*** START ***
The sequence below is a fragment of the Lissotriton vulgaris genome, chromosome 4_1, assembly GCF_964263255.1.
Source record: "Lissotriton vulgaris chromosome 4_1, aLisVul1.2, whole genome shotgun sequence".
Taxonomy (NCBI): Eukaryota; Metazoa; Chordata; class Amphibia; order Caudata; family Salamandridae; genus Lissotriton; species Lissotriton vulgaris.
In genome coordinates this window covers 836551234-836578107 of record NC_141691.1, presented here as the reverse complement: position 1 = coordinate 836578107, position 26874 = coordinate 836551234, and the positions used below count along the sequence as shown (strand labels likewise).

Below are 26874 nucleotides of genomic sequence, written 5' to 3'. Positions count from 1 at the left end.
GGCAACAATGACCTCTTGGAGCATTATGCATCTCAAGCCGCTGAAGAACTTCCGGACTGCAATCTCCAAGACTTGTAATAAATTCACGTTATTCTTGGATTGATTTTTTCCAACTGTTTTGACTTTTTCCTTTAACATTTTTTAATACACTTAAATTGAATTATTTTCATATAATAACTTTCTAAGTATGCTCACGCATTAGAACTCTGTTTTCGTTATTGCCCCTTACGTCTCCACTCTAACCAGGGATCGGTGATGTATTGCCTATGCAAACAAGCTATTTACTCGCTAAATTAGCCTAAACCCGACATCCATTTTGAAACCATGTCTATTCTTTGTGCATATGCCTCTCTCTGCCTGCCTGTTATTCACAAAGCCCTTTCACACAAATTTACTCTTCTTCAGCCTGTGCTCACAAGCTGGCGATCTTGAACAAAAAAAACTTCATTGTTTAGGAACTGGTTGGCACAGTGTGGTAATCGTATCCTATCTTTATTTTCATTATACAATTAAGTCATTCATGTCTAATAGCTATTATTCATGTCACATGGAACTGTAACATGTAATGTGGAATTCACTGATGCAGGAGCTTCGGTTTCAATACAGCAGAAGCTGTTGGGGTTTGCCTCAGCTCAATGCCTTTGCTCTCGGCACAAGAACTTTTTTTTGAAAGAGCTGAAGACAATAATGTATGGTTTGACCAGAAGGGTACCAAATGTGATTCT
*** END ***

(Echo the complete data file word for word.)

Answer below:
The sequence below is a fragment of the Lissotriton vulgaris genome, chromosome 4_1, assembly GCF_964263255.1.
Source record: "Lissotriton vulgaris chromosome 4_1, aLisVul1.2, whole genome shotgun sequence".
Taxonomy (NCBI): Eukaryota; Metazoa; Chordata; class Amphibia; order Caudata; family Salamandridae; genus Lissotriton; species Lissotriton vulgaris.
In genome coordinates this window covers 836551234-836578107 of record NC_141691.1, presented here as the reverse complement: position 1 = coordinate 836578107, position 26874 = coordinate 836551234, and the positions used below count along the sequence as shown (strand labels likewise).

Below are 26874 nucleotides of genomic sequence, written 5' to 3'. Positions count from 1 at the left end.
GGCAACAATGACCTCTTGGAGCATTATGCATCTCAAGCCGCTGAAGAACTTCCGGACTGCAATCTCCAAGACTTGTAATAAATTCACGTTATTCTTGGATTGATTTTTTCCAACTGTTTTGACTTTTTCCTTTAACATTTTTTAATACACTTAAATTGAATTATTTTCATATAATAACTTTCTAAGTATGCTCACGCATTAGAACTCTGTTTTCGTTATTGCCCCTTACGTCTCCACTCTAACCAGGGATCGGTGATGTATTGCCTATGCAAACAAGCTATTTACTCGCTAAATTAGCCTAAACCCGACATCCATTTTGAAACCATGTCTATTCTTTGTGCATATGCCTCTCTCTGCCTGCCTGTTATTCACAAAGCCCTTTCACACAAATTTACTCTTCTTCAGCCTGTGCTCACAAGCTGGCGATCTTGAACAAAAAAAACTTCATTGTTTAGGAACTGGTTGGCACAGTGTGGTAATCGTATCCTATCTTTATTTTCATTATACAATTAAGTCATTCATGTCTAATAGCTATTATTCATGTCACATGGAACTGTAACATGTAATGTGGAATTCACTGATGCAGGAGCTTCGGTTTCAATACAGCAGAAGCTGTTGGGGTTTGCCTCAGCTCAATGCCTTTGCTCTCGGCACAAGAACTTTTTTTTGAAAGAGCTGAAGACAATAATGTATGGTTTGACCAGAAGGGTACCAAATGTGATTCT